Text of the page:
The use of steel is beautifully displayed in the structure, which was made possible with modern computer-aided draughting capabilities. The outer circle of the steel structure is 44 m in diameter, while the whole structure slopes at 11°, resulting in eaves of varying heights – some by more than 8.5 m. The roof beams are made up of tapering plate girders and are supported internally on a reinforced concrete tower and externally on a latticed box girder.
The Protea Court Rooflight joins renowned projects such as the Water Cube in Beijing and the Eden project in Cornwall for its use of EFTE plastic bag-like roof cladding, which is kept inflated with compressed air. Lightweight EFTE film allows the creation of cutting-edge spatial architecture and also provides superior quake resistance.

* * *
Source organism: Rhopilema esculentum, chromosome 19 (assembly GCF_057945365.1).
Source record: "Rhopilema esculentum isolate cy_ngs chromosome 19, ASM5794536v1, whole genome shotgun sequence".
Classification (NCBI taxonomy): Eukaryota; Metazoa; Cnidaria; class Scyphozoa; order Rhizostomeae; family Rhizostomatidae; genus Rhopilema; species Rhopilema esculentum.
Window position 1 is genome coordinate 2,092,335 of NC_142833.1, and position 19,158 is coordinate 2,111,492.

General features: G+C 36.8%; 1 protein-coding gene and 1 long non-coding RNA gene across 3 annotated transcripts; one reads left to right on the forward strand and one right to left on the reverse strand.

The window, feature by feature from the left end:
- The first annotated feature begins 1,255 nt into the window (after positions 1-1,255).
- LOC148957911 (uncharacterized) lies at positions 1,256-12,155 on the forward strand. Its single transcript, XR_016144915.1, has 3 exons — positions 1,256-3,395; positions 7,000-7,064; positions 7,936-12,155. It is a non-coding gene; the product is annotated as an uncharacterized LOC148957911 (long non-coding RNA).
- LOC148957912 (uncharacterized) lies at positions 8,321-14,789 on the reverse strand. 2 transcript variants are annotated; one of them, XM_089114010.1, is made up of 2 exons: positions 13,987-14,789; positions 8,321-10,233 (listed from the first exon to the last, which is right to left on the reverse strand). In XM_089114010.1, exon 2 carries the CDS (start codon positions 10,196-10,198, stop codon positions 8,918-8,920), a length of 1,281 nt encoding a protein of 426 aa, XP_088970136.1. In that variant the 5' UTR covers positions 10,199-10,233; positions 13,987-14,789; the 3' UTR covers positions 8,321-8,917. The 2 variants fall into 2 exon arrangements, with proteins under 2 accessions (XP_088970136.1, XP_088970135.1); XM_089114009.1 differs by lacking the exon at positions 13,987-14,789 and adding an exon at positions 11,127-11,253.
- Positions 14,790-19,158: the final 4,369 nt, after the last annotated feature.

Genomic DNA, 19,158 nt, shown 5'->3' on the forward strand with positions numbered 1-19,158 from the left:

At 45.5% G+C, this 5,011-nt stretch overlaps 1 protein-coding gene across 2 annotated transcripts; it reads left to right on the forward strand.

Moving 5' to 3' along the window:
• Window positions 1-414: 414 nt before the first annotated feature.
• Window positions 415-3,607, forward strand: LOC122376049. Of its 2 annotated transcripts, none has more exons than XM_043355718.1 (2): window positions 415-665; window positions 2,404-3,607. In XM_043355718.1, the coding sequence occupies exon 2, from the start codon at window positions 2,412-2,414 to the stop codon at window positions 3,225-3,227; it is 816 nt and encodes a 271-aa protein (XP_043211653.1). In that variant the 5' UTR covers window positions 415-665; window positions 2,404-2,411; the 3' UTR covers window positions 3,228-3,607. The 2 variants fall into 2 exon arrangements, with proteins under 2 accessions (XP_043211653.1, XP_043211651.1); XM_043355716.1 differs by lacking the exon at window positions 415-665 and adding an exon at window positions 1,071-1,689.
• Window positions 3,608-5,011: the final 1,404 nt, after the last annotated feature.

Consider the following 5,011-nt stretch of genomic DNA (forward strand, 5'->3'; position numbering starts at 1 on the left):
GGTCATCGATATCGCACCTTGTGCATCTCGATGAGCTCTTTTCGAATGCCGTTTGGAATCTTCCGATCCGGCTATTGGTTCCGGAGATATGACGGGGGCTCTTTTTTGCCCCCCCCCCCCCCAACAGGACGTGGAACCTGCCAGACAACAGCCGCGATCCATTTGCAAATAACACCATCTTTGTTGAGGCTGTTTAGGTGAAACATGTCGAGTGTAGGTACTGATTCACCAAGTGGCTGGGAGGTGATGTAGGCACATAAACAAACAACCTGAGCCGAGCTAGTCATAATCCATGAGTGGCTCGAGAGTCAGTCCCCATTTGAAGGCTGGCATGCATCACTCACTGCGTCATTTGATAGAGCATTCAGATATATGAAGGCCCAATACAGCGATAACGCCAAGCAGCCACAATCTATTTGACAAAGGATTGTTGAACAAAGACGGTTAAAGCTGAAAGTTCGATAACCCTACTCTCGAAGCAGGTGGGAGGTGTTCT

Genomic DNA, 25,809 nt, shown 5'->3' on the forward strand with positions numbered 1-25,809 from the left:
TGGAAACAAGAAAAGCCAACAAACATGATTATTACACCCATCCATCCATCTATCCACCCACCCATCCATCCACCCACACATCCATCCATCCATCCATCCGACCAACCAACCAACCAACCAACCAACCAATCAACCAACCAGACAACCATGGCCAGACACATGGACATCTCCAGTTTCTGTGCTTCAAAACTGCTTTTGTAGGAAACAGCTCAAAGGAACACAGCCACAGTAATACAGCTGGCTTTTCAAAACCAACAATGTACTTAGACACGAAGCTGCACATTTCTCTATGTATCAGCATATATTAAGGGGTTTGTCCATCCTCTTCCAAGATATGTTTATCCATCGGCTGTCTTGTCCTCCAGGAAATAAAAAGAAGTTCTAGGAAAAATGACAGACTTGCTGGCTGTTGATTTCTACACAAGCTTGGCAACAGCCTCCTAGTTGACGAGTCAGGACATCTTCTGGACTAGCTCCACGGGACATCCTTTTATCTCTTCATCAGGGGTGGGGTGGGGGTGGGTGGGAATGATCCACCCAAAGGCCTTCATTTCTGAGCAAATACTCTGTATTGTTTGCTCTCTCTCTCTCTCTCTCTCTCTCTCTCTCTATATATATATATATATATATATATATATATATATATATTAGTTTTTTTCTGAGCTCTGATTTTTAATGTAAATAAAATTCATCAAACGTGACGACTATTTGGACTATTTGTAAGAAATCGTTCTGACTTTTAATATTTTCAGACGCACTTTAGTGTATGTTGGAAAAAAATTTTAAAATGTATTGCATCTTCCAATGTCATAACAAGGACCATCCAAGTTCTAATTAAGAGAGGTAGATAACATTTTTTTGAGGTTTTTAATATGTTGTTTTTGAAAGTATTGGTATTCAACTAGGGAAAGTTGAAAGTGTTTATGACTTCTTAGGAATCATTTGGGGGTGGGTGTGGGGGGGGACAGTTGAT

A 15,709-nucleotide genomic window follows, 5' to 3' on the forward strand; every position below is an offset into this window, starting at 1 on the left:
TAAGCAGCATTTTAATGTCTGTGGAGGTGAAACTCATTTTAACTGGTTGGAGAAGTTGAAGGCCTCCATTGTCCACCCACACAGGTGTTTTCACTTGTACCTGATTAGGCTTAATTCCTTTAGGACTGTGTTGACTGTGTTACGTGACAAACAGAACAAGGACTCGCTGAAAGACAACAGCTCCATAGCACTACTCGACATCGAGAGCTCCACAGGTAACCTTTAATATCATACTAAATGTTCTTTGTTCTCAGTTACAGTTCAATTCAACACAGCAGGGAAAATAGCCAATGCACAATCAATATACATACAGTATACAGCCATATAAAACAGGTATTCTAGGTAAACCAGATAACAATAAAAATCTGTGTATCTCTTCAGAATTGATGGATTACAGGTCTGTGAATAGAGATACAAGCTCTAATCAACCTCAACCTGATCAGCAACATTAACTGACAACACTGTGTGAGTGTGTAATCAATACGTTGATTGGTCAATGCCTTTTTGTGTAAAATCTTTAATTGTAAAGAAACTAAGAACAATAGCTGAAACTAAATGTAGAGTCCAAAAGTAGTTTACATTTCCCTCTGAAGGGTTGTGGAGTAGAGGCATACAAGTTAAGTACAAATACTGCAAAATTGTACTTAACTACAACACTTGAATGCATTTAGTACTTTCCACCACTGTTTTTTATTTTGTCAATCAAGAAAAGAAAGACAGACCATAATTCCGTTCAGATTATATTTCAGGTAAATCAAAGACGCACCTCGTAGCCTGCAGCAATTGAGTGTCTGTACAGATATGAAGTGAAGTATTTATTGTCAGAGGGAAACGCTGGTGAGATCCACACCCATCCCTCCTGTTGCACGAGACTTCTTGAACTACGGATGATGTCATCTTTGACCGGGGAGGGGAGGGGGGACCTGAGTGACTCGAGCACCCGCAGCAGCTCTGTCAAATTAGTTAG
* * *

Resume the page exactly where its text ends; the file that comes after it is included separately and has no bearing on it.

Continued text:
It has been a number of years since the overall winner of the Steel Awards was an architectural-type project but the unusual excellence of the Protea Court Rooflight left the judges in no doubt about its worthiness of the number one spot. They commented that the project is a display of excellence of the highest order in terms of the use of structural steel and the skills that went into making the project a masterpiece. “It is truly deserving of the overall winner award at Steel Awards 2011”.
Aurecon’s Dennis Nash commented: “The successful completion of the Protea Court Rooflight is a direct result of the commitment and good working relationships of the professional team, main contractor and steelwork contractor. From an engineering perspective, it has been a very demanding project but, without doubt, a most satisfying job to complete.”
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